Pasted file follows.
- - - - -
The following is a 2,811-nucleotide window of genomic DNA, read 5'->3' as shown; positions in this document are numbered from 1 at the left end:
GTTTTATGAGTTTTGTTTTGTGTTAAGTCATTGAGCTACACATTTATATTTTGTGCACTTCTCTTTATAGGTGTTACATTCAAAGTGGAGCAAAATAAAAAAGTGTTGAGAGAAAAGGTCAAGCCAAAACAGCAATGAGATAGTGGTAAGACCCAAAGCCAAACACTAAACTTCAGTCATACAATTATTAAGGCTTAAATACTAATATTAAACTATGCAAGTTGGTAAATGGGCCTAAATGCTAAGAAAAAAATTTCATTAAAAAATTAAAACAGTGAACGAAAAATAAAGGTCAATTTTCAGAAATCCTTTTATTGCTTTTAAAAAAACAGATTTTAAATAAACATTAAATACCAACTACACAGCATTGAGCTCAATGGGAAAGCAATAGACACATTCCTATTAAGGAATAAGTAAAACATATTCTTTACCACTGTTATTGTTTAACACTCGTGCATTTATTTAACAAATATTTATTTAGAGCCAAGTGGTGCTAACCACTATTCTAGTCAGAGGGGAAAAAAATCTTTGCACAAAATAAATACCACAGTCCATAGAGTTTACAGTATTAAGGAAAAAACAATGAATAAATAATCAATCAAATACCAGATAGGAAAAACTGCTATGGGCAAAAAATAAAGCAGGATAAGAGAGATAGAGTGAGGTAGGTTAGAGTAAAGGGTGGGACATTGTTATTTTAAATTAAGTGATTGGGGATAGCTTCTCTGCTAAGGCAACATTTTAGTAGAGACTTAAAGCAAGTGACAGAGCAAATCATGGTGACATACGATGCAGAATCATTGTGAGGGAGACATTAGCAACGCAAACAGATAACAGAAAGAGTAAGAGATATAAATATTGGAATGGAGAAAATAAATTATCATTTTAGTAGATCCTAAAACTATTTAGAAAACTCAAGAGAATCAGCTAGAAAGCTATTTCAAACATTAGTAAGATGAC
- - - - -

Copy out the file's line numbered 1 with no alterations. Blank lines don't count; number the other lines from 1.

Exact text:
The following is a 2,811-nucleotide window of genomic DNA, read 5'->3' as shown; positions in this document are numbered from 1 at the left end: